Operating in the utilities sector is becoming increasingly complex. Political, environmental and social factors all play a part in a shifting landscape where compliance and risk are moving up the agenda on boardroom tables. Risk management programmes are focussing on resilience to ensure business continuity.
There is an acceptance that it’s not possible to prevent all risks. However, by aligning strategic and operational risk management capabilities, companies can manage risk effectively and minimise the impact of risk realisation.
Compliance and risk trends
Managing compliance and risk is becoming ever more important as the challenges faced by the utilities sector grow. Compliance and risk strategies need to be robust and agile enough to deal with emerging risks and those already captured in their risk management programmes. But what are the trends utilities companies will have to monitor and manage in 2020?
Utilities companies will have to manage regulatory changes designed to improve services for customers and protect the environment. For example, in the water industry, Ofwat has announced a significant investment programme for the next five years. Water companies have to meet new service levels to improve performance. They are looking to reduce leakage, save water, protect customers from the risk of flooding and reduce pollution in rivers and streams. Ofwat is also introducing measures designed to reduce bills for customers revolving around efficiencies and financing costs.
New technologies are transforming the utilities sector both internally and for customers. However, at the same time, they present a new set of risks to deal with. Smart infrastructure, while offering many opportunities for sustainability improvements for utility companies, also brings vulnerability. With so many touchpoints for cybercriminals to attack, issues such as data breaches and service interruption are becoming more commonplace. Customers are also exposed to cyberthreats as the reliance on smart home devices grows.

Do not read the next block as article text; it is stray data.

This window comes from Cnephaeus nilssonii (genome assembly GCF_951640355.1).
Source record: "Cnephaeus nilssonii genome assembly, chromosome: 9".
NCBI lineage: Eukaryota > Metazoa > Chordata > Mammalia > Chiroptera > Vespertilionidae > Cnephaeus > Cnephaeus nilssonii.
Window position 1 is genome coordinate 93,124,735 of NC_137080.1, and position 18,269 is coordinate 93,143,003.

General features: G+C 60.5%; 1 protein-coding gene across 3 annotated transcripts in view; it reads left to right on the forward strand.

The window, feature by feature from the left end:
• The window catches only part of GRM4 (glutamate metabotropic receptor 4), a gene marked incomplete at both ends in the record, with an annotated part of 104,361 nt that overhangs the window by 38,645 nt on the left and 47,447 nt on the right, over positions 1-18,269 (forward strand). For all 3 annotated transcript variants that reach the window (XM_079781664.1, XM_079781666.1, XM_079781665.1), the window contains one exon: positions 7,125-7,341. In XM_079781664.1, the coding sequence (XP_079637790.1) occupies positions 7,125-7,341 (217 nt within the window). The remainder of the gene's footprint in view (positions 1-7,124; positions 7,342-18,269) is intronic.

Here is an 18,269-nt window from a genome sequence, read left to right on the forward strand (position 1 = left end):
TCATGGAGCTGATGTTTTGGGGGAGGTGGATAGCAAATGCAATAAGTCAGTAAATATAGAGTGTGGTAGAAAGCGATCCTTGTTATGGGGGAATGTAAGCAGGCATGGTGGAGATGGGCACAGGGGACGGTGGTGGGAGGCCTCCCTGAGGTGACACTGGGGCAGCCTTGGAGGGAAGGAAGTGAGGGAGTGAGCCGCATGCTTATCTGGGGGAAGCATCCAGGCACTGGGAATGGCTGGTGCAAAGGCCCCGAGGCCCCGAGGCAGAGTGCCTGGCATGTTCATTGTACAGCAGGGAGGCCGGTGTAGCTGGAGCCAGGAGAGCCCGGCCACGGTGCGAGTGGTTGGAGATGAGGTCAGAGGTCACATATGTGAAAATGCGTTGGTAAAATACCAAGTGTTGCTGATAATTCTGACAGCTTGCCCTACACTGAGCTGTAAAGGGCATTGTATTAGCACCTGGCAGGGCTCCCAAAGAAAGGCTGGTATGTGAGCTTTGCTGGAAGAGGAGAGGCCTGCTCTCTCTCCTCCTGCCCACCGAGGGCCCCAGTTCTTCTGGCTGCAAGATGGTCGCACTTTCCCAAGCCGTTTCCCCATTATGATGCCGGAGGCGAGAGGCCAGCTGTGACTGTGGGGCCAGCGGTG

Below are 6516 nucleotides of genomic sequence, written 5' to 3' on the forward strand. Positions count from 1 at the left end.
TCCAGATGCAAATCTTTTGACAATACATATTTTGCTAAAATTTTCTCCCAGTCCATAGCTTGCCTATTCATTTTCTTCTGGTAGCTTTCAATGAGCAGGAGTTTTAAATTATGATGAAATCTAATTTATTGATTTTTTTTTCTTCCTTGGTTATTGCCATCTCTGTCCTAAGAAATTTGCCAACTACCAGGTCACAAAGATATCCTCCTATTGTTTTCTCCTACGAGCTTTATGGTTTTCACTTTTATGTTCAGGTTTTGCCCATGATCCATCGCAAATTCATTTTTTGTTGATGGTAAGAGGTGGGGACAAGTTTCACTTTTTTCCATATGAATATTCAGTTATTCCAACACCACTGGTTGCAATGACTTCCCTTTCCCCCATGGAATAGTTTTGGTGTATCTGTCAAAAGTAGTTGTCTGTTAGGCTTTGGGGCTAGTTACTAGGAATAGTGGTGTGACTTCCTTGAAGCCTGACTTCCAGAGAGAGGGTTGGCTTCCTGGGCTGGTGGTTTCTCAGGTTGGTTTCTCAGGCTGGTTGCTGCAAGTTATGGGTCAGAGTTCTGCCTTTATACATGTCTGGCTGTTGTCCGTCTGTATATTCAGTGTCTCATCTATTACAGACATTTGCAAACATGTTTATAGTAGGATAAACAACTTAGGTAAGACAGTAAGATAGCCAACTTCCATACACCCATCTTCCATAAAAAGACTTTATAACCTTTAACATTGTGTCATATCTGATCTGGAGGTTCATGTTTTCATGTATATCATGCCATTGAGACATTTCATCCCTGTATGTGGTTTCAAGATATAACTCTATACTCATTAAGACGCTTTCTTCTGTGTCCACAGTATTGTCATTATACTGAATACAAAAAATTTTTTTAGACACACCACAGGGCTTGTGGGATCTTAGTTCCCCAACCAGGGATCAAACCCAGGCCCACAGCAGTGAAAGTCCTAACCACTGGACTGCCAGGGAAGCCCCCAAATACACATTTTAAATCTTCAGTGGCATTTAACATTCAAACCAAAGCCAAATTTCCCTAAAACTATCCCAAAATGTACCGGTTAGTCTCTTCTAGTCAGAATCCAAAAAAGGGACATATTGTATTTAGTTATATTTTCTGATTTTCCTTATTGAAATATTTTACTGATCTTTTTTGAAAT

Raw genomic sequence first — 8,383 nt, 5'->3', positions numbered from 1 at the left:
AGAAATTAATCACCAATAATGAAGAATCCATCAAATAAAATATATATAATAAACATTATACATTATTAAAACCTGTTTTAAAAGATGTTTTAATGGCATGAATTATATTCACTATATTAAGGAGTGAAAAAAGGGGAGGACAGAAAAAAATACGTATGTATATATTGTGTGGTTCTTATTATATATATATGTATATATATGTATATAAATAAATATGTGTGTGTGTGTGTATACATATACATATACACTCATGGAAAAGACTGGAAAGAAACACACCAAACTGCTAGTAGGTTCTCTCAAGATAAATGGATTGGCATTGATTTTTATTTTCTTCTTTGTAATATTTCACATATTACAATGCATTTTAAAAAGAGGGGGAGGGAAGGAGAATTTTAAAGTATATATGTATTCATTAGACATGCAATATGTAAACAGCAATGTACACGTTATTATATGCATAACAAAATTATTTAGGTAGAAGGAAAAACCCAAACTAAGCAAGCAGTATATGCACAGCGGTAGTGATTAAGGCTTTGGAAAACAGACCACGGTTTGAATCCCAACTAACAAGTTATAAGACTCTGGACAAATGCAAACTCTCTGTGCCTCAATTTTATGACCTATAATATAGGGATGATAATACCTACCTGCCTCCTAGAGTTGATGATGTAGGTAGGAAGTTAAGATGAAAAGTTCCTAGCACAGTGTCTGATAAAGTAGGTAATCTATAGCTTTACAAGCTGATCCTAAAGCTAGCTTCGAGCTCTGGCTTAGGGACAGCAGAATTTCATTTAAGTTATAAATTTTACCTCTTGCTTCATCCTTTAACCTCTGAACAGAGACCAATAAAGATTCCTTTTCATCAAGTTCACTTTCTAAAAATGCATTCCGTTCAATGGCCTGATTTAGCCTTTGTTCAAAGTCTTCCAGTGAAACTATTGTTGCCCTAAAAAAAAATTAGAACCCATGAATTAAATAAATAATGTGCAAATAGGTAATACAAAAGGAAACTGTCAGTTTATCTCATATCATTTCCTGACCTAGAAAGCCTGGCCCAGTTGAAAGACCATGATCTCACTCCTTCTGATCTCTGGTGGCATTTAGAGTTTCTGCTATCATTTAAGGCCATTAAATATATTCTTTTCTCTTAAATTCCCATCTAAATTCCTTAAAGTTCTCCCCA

Utilities organisations need to find ways to protect themselves and their customers, which is a difficult task as cyberattacks become more sophisticated and frequent.
The instability and volatility of the political and economic landscape is a significant risk for the utilities industry. The unknown effects of Brexit, trade wars between the USA and China and tensions in the Middle East have the scope to impact the sector negatively. Managing the impact of politics and economics on utilities is not new. However, it is becoming more likely that risks in this area will be realised and mitigation tactics will be actioned.
Climate change is very much on the risk agenda for utilities organisations in 2020. The sector is more susceptible to this risk than other industries. However, it is being spurred into action by the Government’s pledge for the UK to achieve zero net carbon emissions by 2050. While the energy sector continues its work on decarbonisation, the water industry is focussing on generating renewable energy, replenishing tree supplies and restoring peatlands. It has also vowed to achieve zero net carbon emissions by 2030. It is an ambitious target which demonstrates its commitment to address climate change and the risks it brings to the industry.
Greater reliance on third-party suppliers
Utility companies face unprecedented pressure from all sides. Customer expectations are rising, there is an expectation of 24/7 service, regulations are getting more onerous, and costs must be kept down. On top of this, technology is rapidly evolving, and a different skill set is needed to implement, use and manage it. Companies are finding it challenging to deal with the various aspects of their business in-house and are turning to external suppliers to keep all parties happy.
Effective supplier relationship management becomes essential as this growing reliance on third parties heightens the risks utility organisations face. For example, they will have little control over subcontractors their suppliers engage. And they will be held responsible for any errors that suppliers make that become public knowledge. If a supplier cannot deliver their contracted services, this may interrupt the services the utility company provides.
Customers are demanding more and more from the utilities industry. They can quickly and easily switch providers and generate their own energy using wind, water and solar power. They also have more control over their water and energy usage thanks to smart devices. To remain competitive and satisfy customer expectations, utility companies need a strong focus on compliance and risk management. They need to identify potential threats accurately and minimises their impact.
In the Utilities sector, Atamis is currently used by Welsh Water and NI Water. If you would like to learn more about how Atamis can be configured to meet the requirements of this industry sector, please contact us.